William chuckled.
-Yeah, we heard about ‘the great bestiary’; our horses were kinda insulted ‘cause they weren’t in it. –W.
The elevator toned, the main sanctuary opened to us, and whatever it was all but engulfed me.
“You have very serious four-footed friends, there,” admitted Dr. S. “Where I used to live, Brooklyn and then Tokyo, even around here, I never saw anything like them. They have more macho about them than Clydesdales. But yeah, I’m sorry, they just don’t qualify. Too many particles. Apologize to them for me.”

Copyright 2010 by K. Griffiths. All rights reserved.
This is an excerpt from a work of fiction. Any similarities between this narrative and actual events or between these characters and any persons living or dead is entirely coincidental.

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April 18, 2015

The Human Game, pt. 348: Two Vignettes

“What do you mean we can’t access their frames?” demanded ‘Silas.’ “Oh, bugger.” He looked at his mobile and shook it. “Not you. Of course they know what’s afoot, even if they don’t. We won’t mistake our correspondents here.”
Again Silas plugged in his charger. “You told me that we had the best. Do you want a black mark or not with your client? Crack it. All three of them. Now.” He rang off, cursing while he viewed his mobile.
“I need a loo.”
“So do I, for all that. Bugger again.” He punched Tyrell in the side of the head once more. Tyrell did not react any longer. A bruise would show any time now. Small, compact, not what one would expect to be a bully of any sort, ‘Silas’ flipped on the Land Rover engine. It caught, and attained life. “Good. Battery’s not drained yet. Take your rig and come with me.” He shut off the car again.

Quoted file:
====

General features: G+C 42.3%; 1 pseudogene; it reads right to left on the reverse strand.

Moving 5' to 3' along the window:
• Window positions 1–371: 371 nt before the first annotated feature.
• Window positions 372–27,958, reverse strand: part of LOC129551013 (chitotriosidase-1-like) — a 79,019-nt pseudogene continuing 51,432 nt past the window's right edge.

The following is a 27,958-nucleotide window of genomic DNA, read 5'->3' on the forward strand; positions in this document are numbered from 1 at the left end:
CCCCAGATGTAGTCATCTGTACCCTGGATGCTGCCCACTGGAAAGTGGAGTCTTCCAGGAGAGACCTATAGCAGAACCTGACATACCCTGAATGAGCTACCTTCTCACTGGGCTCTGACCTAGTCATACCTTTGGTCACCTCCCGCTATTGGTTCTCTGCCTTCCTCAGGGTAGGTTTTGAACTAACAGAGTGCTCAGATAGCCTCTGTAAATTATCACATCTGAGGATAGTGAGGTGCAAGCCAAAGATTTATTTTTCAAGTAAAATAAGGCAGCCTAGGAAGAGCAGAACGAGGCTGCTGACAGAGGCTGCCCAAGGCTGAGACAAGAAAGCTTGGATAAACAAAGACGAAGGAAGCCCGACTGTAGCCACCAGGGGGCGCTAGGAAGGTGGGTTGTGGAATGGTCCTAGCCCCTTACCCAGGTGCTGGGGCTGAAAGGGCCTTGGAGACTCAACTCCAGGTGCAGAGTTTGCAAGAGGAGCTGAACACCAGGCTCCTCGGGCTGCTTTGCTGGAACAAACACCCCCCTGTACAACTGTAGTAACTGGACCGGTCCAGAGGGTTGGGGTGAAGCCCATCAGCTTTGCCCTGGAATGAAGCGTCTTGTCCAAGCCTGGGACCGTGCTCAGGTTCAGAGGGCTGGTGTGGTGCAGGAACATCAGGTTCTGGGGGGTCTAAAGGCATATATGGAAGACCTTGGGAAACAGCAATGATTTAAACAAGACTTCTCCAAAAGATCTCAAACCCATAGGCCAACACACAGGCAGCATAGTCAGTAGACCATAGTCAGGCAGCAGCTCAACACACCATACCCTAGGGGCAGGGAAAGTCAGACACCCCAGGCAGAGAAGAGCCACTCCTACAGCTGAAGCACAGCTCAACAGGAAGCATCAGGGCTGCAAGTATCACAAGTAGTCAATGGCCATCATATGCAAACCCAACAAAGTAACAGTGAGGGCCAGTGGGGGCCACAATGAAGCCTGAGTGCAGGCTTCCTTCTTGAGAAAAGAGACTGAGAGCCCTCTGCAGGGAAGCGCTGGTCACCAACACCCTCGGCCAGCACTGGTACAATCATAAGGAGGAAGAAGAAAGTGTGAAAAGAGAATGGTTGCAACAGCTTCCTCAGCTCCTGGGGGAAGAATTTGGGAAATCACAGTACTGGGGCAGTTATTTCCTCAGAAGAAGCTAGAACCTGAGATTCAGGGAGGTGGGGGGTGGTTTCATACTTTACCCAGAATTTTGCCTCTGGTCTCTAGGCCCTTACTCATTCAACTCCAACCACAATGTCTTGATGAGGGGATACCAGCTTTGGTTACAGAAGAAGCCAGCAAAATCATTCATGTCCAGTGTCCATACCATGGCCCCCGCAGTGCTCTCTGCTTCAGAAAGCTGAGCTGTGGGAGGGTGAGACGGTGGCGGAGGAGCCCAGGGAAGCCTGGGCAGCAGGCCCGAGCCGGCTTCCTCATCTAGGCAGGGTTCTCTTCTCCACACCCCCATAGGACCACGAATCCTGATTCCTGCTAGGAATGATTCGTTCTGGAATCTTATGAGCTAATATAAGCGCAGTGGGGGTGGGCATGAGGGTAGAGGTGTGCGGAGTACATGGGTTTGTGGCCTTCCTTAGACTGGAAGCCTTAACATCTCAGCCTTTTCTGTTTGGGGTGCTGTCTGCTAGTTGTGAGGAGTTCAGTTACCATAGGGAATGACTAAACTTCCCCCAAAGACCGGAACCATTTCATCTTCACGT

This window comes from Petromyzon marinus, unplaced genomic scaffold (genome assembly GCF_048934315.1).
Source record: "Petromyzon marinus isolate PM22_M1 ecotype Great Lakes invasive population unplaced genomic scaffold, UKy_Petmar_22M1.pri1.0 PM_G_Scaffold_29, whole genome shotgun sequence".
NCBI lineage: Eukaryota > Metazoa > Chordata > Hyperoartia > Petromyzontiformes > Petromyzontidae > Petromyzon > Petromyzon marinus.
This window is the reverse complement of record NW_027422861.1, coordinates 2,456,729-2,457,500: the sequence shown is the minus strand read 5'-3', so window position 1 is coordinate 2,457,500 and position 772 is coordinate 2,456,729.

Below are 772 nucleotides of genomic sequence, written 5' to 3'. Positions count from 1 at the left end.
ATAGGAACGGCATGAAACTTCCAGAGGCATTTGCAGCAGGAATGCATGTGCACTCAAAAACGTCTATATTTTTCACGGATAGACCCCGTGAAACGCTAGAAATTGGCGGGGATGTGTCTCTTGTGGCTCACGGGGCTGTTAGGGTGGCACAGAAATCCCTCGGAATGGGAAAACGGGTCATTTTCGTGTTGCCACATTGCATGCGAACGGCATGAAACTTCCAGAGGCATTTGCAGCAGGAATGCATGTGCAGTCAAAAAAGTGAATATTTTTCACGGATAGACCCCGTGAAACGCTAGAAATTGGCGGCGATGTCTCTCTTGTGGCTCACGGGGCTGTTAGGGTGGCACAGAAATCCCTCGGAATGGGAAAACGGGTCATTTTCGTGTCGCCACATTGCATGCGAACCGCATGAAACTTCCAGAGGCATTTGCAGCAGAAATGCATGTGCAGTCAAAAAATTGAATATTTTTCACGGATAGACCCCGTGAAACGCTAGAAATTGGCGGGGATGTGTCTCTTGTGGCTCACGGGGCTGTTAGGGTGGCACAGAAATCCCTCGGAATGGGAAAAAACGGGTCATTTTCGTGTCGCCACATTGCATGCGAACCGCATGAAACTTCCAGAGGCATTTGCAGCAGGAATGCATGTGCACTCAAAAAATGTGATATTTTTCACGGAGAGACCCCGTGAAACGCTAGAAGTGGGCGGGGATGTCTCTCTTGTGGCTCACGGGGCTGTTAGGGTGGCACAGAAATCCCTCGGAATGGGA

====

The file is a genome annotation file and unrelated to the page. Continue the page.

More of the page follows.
“I’m to wear this into a pub, or --?”
“No, fool. We’ll find a lunch counter.” ‘Silas’ opened his door.

In Sir Hal’s office, Edith returned to her desk. Her superior called, ‘Our feed to NOS on line?’
After a view of her right-hand screen: “It is. The detection patterns are entered, and accepted.”
“Five and thirty-five.”
“I have the Greenwich cesium clock up, Sir Hal.”
“As do I,” the head of Five answered, well on the way to the afternoon’s other concerns. While time remained.

Copyright 2010 by K. Griffiths. All rights reserved.
This is an excerpt from a work of fiction. Any similarities between this narrative and actual events or between these characters and any persons living or dead is entirely coincidental.

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"A good writer is an expert on nothing but himself. And on that subject, if he is wise, he holds his tongue." --John le Carre

Exactly how interesting can the author be, anyway, when nobody has any idea where their creativity comes from or how the mechanics of inspiration works? Maybe it's something we all have access to. Maybe it's a sluice that empties into your head when you're facing in a particular direction and thinking a particular series of things. Then again, maybe not.
However benevolent inspiration really is, to say nothing of what it is, I suspect that any good fictional character is a lot more interesting than the person who dreams it up. So mine speak for me here.